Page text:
Brown v. Glasser and Glasser, P.L.C.

Filing 5

MEMORANDUM OPINION (Dismissing Case for Lack of Subject-Matter Jurisdiction). Signed by District Judge Henry E. Hudson on 11/09/2017. (tjoh, )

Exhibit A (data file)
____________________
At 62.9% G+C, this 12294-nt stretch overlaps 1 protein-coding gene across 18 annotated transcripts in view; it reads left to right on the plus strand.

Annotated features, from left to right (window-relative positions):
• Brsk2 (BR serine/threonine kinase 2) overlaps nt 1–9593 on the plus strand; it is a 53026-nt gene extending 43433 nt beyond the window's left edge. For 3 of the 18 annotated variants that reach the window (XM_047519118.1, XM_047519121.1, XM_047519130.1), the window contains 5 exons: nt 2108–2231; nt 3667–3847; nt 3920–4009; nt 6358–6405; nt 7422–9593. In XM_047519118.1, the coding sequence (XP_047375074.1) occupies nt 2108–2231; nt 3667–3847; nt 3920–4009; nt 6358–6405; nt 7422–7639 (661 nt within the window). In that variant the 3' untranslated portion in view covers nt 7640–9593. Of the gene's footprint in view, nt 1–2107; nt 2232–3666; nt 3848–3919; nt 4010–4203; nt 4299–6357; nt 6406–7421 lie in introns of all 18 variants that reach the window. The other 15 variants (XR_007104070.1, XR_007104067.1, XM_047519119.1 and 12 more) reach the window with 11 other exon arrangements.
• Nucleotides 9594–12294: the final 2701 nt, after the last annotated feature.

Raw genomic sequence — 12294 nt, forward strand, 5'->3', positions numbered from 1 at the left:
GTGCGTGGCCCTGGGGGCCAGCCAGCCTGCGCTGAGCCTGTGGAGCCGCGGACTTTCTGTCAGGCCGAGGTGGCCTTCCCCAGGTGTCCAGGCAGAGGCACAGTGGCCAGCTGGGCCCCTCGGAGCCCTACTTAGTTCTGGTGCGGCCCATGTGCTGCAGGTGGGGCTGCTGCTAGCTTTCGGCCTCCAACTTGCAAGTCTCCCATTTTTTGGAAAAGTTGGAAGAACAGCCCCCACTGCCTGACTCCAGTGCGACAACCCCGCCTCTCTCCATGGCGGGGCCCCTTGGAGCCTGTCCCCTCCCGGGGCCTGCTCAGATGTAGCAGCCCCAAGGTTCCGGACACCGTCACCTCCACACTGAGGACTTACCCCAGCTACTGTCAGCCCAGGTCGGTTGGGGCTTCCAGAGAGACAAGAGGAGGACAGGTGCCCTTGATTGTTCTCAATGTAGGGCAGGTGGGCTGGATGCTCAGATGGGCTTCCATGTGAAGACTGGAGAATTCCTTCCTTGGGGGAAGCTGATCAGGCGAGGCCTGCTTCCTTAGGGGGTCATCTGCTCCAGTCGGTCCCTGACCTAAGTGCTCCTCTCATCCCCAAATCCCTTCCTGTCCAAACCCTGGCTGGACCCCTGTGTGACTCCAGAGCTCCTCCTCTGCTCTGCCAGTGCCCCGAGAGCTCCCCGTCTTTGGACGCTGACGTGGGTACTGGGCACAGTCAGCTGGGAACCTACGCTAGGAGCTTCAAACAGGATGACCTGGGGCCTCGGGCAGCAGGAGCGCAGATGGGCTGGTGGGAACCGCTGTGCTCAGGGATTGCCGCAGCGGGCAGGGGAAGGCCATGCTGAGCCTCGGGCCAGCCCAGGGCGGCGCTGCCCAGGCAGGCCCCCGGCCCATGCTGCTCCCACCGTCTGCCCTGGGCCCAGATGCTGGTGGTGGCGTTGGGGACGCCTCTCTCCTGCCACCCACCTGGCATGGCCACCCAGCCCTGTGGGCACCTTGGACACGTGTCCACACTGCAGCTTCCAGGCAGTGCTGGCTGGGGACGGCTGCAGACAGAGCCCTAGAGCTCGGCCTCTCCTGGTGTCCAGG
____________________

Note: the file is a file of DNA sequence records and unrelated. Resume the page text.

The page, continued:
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IN THE UNITED STATES DISTRICT COURT FOR THE EASTERN DISTRICT OF VIRGINIA Richmond Division ALYSANDE BROWN, Plaintiff, Civil Action No. 3:17cv703-HEH V. GLASSER AND GLASSER, P.L.C., Defendant. MEMORANDUM OPINION (Dismissing Case for Lack of Subject-Matter Jurisdiction) THIS MATTER is before the Court on its own initiative. Plaintiff Alysande Brown ("Plaintiff) filed a Complaint (ECF No. 1) on October 18, 2017, asserting a cause of action under the Fair Debt Collection Practices Act ("FDCPA"). After reviewing the Complaint, the Court had concerns that a facial reading of the Complaint may not support subject matter jurisdiction and ordered supplemental briefing from Plaintiff on that issue. (ECF No. 3.) On November 6, 2017, Plaintiff filed a Memorandum of Law On Article III Standing ("Memorandum on Standing") that purports to address the concerns identified by the Court. (ECF No. 4) For the reasons stated herein, the Court finds that it lacks subject-matter jurisdiction and must dismiss Plaintiffs Complaint without prejudice. 1. BACKGROUND Defendant Glasser and Glasser PLC ("Defendant") initiated collection activities against Plaintiff on a "debt" within the meaning of 15 U.S.C. § 1692a(5). (Compl. 8-9.) On October 18, 2017, Defendant sent a collection letter to Plaintiff, which stated in relevant part: "This settlement may have tax consequence. If you are uncertain about the possible tax consequences, please consult your tax adviser." {Id. 11-12.) Plaintiff contends that Defendant's debt collection efforts violated various provisions of the FDCPA. {Id. H21.) As a result of these efforts, Plaintiff summarily alleges that Plaintiff "has been damaged" and "is entitled to damages in accordance with the FDCPA." {Id. H22.) However, the Complaint fails to specify how Plaintiff has allegedly been damaged.' II. LEGAL FRAMEWORK The Constitution divides power amongst the three branches of our Federal Government. As such, it is well settled that judicial power is limited to the extent that federal courts may exercise jurisdiction only over "cases" and "controversies." U.S. Const, art. Ill, §2; Lujan v. Defenders of Wildlife, 504 U.S. 555, 559 (1992). Thus, subject-matter jurisdiction requires ajusticiable case or controversy within the meaning of Article III of the United States Constitution. See Allen v. Wright, 468 U.S. 737, 750-51 (1984), abrogated on other grounds by Lexmark Int'I, Inc. v. Static Control Components, Inc., 134 S. Ct. 1377 (2014). Standing constitutes one component of justiciability. Lujan, 504 U.S. at 560. Whether a plaintiff has standing presents a "threshold question in every federal case, determining the power of the court to entertain the suit." Warth v. Seldin, 422 U.S. 490, 498 (1975). "The objection that a federal court lacks subject-matter jurisdiction may be raised by a party, or by a court on its own ' Plaintiff attempts to bolster the Complaint by elaborating on the alleged harms suffered in the Memorandum on Standing. This is unavailing, as the Court's analysis is confined to the four comers ofthe Complaint. initiative, at any stage in the litigation." Arbaugh v. Y&H Corp., 546 U.S. 500, 506 (2006) (internal citation omitted). The Supreme Court has established that the "irreducible constitutional minimum" of standing includes three elements: (1) an injury-in-fact; (2) a causal connection between the injury and the alleged misconduct; and (3) a likelihood thatthe injury will be redressed by a favorable decision. Lujan, 504 U.S. at 560-61 (citations and quotation marks omitted). As the party invoking this Court'sjurisdiction, Plaintiff bears the burden of establishing all three elements. Id at 561. "Where, as here, a case is at the pleading stage, the plaintiff must 'clearly ... allege facts demonstrating' each element." Spokeo, Inc. V. Robins, 136 S. Ct. 1540, 1547 (2016), as revised {May 24, 2016) (quoting Worth, 422 U.S. at 518). In Spokeo, the Supreme Court reiterated the basic tenets ofthe standing doctrine. Id. at 1547. It noted that to satisfy the injury-in-fact requirement, a plaintiff must show "'an invasion of a legally protected interest' that is 'concrete and particularized' and 'actual and imminent, not conjectural or hypothetical.'" Id. at 1548 {ciWng Lujan, 504 U.S. at 560). To satisfy the particularization requirement, the plaintiff "must allege a distinct and palpable injury to himself." Warth, 422 U.S. at 501 (citations omitted). The injury must "affect the plaintiff in a personal and individual way." Lujan, 504 U.S. at 560 n.l. Claims asserting "'generalized grievance[s]' shared in substantially equal measure by all or a large class ofcitizens ... normally do[] not warrant exercise ofjurisdiction." Warth, 422 U.S. at 499 (citations omitted). Standing's concreteness requirement demands that an injury be real, not abstract. Spokeo, 136 S. Ct. at 1548. However, it is possible for an intangible harm to be concrete.^ Id. at 1549. When determining whether such intangible harms are sufficiently concrete to satisfy Article Ill's requirements. Congress' "judgment is ... instructive and important." Id. In creating statutory rights of action, "Congress may 'elevat[e] to the status of legally cognizable injuries concrete, defacto injuries that werepreviously inadequate in law.'" Id. (quoting Lujan, 504 U.S at 578) (alteration in original). However, "Congress' role in identifying and elevating intangible harms does not mean that a plaintiff automatically satisfies the injury-in-fact requirement whenever a statute grants a person a statutory right and purports to authorize that person to sue to vindicate that right." Id. The Supreme Court has made clear that "Article III standing requires a concrete injury even in the context ofa statutoryviolation'' Id. (emphasis added). When a plaintiff alleges a statutory violation, she usually must plead an additional injury in order to satisfy the concreteness requirement. Concreteness can certainly be satisfied by alleging a harm—either tangible or intangible—^which has already occurred or is continuing to occur. But concreteness can also be satisfied where the plaintiff faces a "risk of real harm" likely to occur in the future. Id. The Supreme Court has noted that in some circumstances, however, merely ^Examples ofthese intangible injuries include libel, slander, and violations ofthe constitutional rights to free speech and free exercise. See Spokeo, 136 S. Ct. at 1549 (citing Pleasant Grove City v. Summum, 555 U.S. 460 (2009); Church ofLukumi BabaluAye, Inc. v. City ofHialeah, 508 U.S. 520 (1993); Restatement (First) of Torts §§ 569, 570). pleading "the violation of a procedural right granted by statute" may be sufficient to satisfy concreteness. Id. This occurs in situations where the legislature has codified causes of action with intangible harms where recovery was long permitted at common law. Id. (citing Restatement (First) of Torts §§ 569 (libel), 570 (slanderper se ) (1938); Fed. Election Comm'n v. Akins, 524 U.S. 11, 20-25 (1998) (access to public information); Pub. Citizen v. U.S. Dep't ofJustice, 491 U.S. 440, 449 (1989) (access to public information)). "[A] plaintiff in such a case need not allege any additional harm beyond the one Congress has identified." Id. However, absent this narrow exception where Congress has codified a common law intangible injury, standing only exists for a statutory violation where the plaintiff has also alleged an additional concrete harm.^ For example, the Supreme Court noted in Spokeo that a consumer reporting agency may fail to provide the statutorily required notice to the user of consumer information, even if that information is entirely accurate. Id. at 1550. Or, the agency might provide some wholly inaccurate, yet benign, information, such as an incorrect zip code. Id. While both of these situations constitute statutory violations, the "victim" has no standing because the conduct does not "cause harm or present any material risk of harm." Id. It is with these principles in mind thatthe Court conducts its analysis. III. ANALYSIS Plaintiffs Complaint alleges that Defendant violated various provisions of the ^Though the Supreme Court in Spokeo highlighted this requirement specifically within the context ofthe FCRA, its analysis was not limited to causes ofaction arising under that Act. The Court finds that the Supreme Court's reasoning is readily applicable to cases alleging violations ofthe FDCPA as well. FDCPA through its debt collection efforts that consisted of sending a collection letter referencing potential tax consequences. (See generally Compl.) Plaintiff, however, does not identify any tangible harm suffered as a result of these alleged violations. Consequently, the Complaint fails to plead that Plaintiffsuffered a sufficiently "concrete and particularized" harm that is "actual and imminent, not conjectural or hypothetical" to confer Article III standing. Lujan v. Defenders of Wildlife, 504 U.S. 555, 560 (1992). Without such an allegation, the next step in the Court's inquiry is to determine whether Plaintiffhas sufficiently pleaded the "risk of real harm" that is likely to occur in the future. Spokeo, 136 S.Ct. at 1549. The Fourth Circuit's recent decision inBeck v. McDonald, 848 F.3d 262 (4th Cir. 2017) is instructive. In Beck, the court consolidated two cases involving data breaches at the Dorn Veterans Affairs Medical Center ("Dom VAMC") in Columbia, South Carolina. Id. at 267-68. The plaintiffs alleged that both data breaches constituted violations of the Privacy Act. Id. at 266-68. However, they did not "allege that Dorn VAMC's violations of the Privacy Act alone constitute[d] an Article III injury-in-fact." Id. at 271 n.4. Rather, the plaintiffs asserted that they suffered a concrete injury from the future risk of identity theft. Id, at 266-67. The Fourth Circuit found that the plaintiffs' speculative allegations were "insufficient to establish a 'substantial risk' ofharm" necessary to show concrete injury. Id. at 275. Consequently, it held that plaintiffs' abstract claim ofharm was inadequate to confer standing. Id. at 276-77. In the present case, the Complaint simply states that "Plaintiff has been damaged." (Compl. 19, 22.) The Court finds that the facts alleged do not give rise to areasonable inference that there is an impending risk of actual harm."^ As such, Plaintiff cannot claim standing due to the "real risk of harm." Lastly, the Court must determine whether the statutory provisions that Plaintiff alleges Defendant violated are the type where Congress has codified causes of action with intangible harms where recovery was long permitted at common law. See Spokeo, 136 S. Ct. at 1549. "In determining whether an intangible harm constitutes injury in fact, both history and thejudgment of Congress play important roles." Id. Therefore, "it is instructive to consider whether an alleged intangible harm has a close relationship to a harm that has traditionally been regarded as providing a basis for a lawsuit in English or American courts." Id. Here, Plaintiff does not suggest a "common law analogue" to the harm alleged, and there does not appear to be a "traditional right of action in common law that is comparable." Dreher v. Experian Info. SoL, Inc., 856 F.3d 337, 345 (4th Cir. 2017). The Fourth Circuit's recent decision in Dreher provides useful guidance. In Dreher, the plaintiff was associated with a delinquent credit card account listed on his credit report under the name of"Advanta." Id. at 340. Unbeknownst to the plaintiff, another entity, CardWorks, had acquired Advanta and decided to continue servicing Advanta's accounts using Advanta's name. Id. at 341. As a result of CardWorks' failure The Court recognizes that some courts, including two in this District, have found that alleged violations of the FDCPA can indeed create a riskof real harm for a plaintiffbecause certain debtcollection practices can "detrimentally affect[] [a] debtor's decisions regarding his debt." Biber v. Pioneer Credit Recovery, Inc., 229 P. Supp. 3d 457,465 (E.D. Va. 2017) (collecting cases); see also Brown v. R&B Corp. ofVa., No.'2:17cvl07(MSD), 2017 WL 3224728, at *16-19 (E.D. Va. July 28, 2017) {cWmgBiber). However, the Complaint contains no allegations that Defendant's alleged conduct impacted Plaintiffs decisions about the underlying debt in any way. Accordingly, the Court does not follow the courts in Biber and Brown, and it cannot find that Plaintiffs' allegations satisfy Article III standing. to use its own name when reporting the Advanta accounts, the plaintiff alleged that "he suffered a cognizable 'informational injury' because he was denied 'specific information' to which [he was] entitled under the FCRA." Id. at 345. After determining that there was no common law analogue to Dreher's alleged FCRA violation, the Fourth Circuit suggested that he may have nonetheless suffered a concrete injury if "he [was] denied access to information required to be disclosed by statute, andhQ 'suffer[ed], by being denied access to that information, the type of harm Congress sought to prevent by requiring disclosure.'" Id. (quoting Friends ofAnimals v. Jewell, 828 F.3d 989, 992 (D.C. Cir. 2016)). The court concluded, however, that the harm which Dreher allegedly suffered was not the type which Congress sought to prevent in enacting the FCRA. Id. at 346. Similarly in this case, Plaintiff only makes the bare allegation that "Plaintiffhas been damaged" by Defendant's actions. (Compl. 19, 22.) But the Complaint fails to indicate that Plaintiffsuffered "the type of harm Congress sought to prevent by" enacting the FDCPA. Dreher, 856 F.3d at 345. In fact, the Complaint fails to identify what Plaintiffs harm is at all.^ Therefore, the Court must conclude that Plaintiffs injury is not an intangible harm sufficient to confer standing under either Spokeo orDreher. ^To the extent the Complaint can be construed to suggest that every bare violation ofthe FDCPA constitutes a sufficient injury-in-fact to support Article III standing, the Court disagrees. While at least one court in this District has found that in a FDCPA case the injury-in-fact suffered is"being subjected to the allegedly 'unfair and abusive practices,' ofthe Collection Defendants," that court also noted that the Fourth Circuit has not yet addressed the issue. Brown v. Transurban USA. Inc., 144 F. Supp. 3d809, 827 (E.D. Va. 2015). This Court declines to make such an extension at this time. IV. CONCLUSION In conclusion, Plaintiffs mere allegation that Defendant's debt collection practices violated the FDCPA is insufficient to confer constitutional standing because Plaintiff failed to plead a risk of harm and did not "identify either a common law analogue or a harm Congress sought to prevent." Dreher, 856 F.3d at 346. Plaintiff is thus "left with a statutory violation divorced from any real world effect." Id, This does not mean that Plaintiff could never have standing to bring an action to recover for the alleged FDCPA violations.^ ButPlaintiff must plead a concrete harm in order to satisfy the injury-in-fact requirement of Article III. Therefore, the Court will dismiss Plaintiffs Complaint (ECF. No. 1) without prejudice. An appropriate Order will accompany this Memorandum Opinion. Date: ^ gQ i*\ Richmond, Virginia Henry E. Hudson United States District Judge ^While theCourt has concerns thatthe facts alleged do notstate a claim upon which reliefcan begranted, such a determination is inappropriate at this stage.